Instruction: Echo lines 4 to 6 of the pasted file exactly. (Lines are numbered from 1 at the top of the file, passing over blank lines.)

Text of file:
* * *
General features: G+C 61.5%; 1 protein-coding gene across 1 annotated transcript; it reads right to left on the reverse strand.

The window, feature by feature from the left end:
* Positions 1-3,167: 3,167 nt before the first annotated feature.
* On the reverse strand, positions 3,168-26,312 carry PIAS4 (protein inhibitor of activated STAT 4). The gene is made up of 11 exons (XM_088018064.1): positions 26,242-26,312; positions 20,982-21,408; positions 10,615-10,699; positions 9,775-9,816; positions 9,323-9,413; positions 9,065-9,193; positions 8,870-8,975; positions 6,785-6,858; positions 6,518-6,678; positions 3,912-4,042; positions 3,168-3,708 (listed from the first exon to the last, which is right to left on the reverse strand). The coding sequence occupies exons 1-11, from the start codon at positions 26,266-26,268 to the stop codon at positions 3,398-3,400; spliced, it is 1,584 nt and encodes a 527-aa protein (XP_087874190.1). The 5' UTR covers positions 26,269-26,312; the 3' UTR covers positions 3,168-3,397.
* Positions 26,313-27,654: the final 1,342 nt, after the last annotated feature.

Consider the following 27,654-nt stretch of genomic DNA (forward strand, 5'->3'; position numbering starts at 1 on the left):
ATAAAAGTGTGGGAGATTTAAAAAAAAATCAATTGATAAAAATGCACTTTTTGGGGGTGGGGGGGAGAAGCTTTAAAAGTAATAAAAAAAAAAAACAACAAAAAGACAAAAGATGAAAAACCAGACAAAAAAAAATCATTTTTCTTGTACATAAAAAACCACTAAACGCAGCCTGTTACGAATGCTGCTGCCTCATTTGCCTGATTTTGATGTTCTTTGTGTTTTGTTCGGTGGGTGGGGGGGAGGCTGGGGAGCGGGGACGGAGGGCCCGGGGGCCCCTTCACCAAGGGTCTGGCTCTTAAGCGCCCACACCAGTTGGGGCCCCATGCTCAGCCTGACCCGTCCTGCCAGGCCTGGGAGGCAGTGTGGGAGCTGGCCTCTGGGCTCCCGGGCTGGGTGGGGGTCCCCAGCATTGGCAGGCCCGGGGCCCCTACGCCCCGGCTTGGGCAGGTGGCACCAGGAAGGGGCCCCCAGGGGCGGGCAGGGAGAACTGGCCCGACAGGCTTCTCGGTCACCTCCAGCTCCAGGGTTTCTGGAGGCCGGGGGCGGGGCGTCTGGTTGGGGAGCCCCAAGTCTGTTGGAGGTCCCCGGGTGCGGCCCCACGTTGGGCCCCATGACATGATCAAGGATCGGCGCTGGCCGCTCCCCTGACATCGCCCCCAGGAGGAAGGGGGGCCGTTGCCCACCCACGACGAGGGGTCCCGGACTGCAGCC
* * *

* On the reverse strand, positions 3,168-26,312 carry PIAS4 (protein inhibitor of activated STAT 4). The gene is made up of 11 exons (XM_088018064.1): positions 26,242-26,312; positions 20,982-21,408; positions 10,615-10,699; positions 9,775-9,816; positions 9,323-9,413; positions 9,065-9,193; positions 8,870-8,975; positions 6,785-6,858; positions 6,518-6,678; positions 3,912-4,042; positions 3,168-3,708 (listed from the first exon to the last, which is right to left on the reverse strand). The coding sequence occupies exons 1-11, from the start codon at positions 26,266-26,268 to the stop codon at positions 3,398-3,400; spliced, it is 1,584 nt and encodes a 527-aa protein (XP_087874190.1). The 5' UTR covers positions 26,269-26,312; the 3' UTR covers positions 3,168-3,397.
* Positions 26,313-27,654: the final 1,342 nt, after the last annotated feature.

Consider the following 27,654-nt stretch of genomic DNA (forward strand, 5'->3'; position numbering starts at 1 on the left):